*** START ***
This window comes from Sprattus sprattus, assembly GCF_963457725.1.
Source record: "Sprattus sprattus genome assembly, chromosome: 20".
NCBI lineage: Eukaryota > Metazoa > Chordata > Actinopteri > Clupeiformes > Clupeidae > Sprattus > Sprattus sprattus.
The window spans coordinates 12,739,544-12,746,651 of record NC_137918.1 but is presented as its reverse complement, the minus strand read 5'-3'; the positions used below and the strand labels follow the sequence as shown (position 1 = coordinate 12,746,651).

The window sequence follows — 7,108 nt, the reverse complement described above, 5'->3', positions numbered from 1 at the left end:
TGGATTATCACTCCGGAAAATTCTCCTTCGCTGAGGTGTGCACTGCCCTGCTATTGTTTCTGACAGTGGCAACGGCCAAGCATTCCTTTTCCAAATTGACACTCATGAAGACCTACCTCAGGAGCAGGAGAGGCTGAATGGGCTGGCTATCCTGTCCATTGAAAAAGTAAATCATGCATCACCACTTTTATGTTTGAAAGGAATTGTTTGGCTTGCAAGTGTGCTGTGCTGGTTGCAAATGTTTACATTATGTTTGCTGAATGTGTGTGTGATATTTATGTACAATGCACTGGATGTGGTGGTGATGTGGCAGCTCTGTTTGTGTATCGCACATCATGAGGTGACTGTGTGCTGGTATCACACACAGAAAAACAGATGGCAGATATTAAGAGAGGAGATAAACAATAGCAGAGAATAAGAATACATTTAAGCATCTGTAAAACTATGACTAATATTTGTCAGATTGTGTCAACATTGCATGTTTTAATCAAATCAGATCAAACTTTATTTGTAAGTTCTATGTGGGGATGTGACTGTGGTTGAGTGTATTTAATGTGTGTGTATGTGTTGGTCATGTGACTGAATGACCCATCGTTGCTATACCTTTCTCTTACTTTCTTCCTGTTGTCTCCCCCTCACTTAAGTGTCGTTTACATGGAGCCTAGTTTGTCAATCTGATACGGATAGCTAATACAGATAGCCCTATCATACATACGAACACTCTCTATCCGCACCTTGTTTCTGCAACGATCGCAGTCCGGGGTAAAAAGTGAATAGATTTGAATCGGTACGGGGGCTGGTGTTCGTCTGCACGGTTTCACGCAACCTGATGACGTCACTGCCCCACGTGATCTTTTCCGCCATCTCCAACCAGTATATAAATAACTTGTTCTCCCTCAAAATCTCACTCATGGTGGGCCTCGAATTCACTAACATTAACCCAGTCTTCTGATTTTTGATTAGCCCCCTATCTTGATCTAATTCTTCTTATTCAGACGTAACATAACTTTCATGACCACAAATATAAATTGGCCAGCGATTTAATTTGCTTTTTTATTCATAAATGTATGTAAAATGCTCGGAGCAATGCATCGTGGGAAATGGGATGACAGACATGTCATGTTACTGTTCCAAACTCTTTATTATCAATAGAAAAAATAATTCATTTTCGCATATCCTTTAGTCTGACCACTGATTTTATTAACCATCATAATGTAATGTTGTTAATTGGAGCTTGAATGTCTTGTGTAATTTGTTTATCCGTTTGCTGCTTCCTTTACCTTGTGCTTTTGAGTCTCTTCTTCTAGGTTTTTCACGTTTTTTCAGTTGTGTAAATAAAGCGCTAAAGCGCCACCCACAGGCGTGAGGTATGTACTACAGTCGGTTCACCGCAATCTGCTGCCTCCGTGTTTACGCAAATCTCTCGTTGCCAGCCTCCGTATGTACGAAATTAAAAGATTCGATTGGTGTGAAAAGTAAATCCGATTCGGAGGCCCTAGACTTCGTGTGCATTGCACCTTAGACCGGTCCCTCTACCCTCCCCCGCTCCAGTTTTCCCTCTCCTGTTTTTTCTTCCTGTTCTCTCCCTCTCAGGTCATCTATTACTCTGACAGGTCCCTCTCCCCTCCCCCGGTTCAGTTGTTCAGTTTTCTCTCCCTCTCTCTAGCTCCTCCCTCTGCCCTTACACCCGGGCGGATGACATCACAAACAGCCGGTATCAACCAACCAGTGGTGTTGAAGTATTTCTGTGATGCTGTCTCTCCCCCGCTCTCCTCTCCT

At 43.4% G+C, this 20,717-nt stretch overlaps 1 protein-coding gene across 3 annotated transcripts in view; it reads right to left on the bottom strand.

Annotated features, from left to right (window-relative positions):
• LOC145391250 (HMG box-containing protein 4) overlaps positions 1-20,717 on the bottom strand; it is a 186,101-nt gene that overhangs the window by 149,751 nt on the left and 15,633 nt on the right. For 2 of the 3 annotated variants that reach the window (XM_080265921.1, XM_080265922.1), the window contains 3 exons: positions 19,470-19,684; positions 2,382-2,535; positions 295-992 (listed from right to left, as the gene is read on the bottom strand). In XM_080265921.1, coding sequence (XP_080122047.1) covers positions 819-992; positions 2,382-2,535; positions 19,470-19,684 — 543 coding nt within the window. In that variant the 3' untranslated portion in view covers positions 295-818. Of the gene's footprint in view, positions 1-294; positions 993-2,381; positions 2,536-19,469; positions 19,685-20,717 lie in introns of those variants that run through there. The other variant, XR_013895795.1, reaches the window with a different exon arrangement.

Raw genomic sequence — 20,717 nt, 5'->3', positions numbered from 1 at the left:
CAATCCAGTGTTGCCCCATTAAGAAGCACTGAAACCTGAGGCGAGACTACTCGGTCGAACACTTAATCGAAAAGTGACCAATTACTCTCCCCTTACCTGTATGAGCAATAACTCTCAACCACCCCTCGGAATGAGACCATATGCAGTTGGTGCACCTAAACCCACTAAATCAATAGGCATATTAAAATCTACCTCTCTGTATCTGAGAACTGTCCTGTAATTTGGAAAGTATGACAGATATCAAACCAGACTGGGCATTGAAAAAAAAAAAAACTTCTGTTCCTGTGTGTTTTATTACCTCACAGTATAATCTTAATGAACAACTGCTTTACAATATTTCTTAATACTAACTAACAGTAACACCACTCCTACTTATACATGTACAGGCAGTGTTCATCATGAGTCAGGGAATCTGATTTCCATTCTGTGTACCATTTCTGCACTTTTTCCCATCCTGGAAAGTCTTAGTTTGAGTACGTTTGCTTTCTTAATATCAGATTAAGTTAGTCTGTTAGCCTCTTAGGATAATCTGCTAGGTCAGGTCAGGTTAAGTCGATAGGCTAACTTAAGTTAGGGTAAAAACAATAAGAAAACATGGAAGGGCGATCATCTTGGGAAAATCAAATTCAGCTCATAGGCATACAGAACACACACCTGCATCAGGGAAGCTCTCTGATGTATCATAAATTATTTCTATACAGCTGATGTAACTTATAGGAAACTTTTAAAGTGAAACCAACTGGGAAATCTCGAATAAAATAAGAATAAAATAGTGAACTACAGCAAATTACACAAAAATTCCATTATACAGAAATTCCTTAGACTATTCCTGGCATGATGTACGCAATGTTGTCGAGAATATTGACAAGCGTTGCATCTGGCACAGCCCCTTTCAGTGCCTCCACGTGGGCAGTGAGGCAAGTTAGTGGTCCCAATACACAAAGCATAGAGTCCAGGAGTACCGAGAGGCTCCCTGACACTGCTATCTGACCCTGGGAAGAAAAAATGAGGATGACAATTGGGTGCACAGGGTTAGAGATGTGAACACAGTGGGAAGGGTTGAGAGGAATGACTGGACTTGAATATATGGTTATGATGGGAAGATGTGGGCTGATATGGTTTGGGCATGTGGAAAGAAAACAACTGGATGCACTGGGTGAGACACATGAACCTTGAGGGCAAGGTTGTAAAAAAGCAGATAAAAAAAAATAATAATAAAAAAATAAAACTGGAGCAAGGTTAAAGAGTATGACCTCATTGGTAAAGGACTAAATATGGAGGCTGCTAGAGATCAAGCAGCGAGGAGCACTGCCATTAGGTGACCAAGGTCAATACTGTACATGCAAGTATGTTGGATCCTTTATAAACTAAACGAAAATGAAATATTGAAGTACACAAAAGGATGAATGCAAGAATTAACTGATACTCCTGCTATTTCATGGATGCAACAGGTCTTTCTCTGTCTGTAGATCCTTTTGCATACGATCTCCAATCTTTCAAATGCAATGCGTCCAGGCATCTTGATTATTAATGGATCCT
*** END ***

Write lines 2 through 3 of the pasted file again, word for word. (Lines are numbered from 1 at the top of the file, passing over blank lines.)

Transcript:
Source record: "Sprattus sprattus genome assembly, chromosome: 20".
NCBI lineage: Eukaryota > Metazoa > Chordata > Actinopteri > Clupeiformes > Clupeidae > Sprattus > Sprattus sprattus.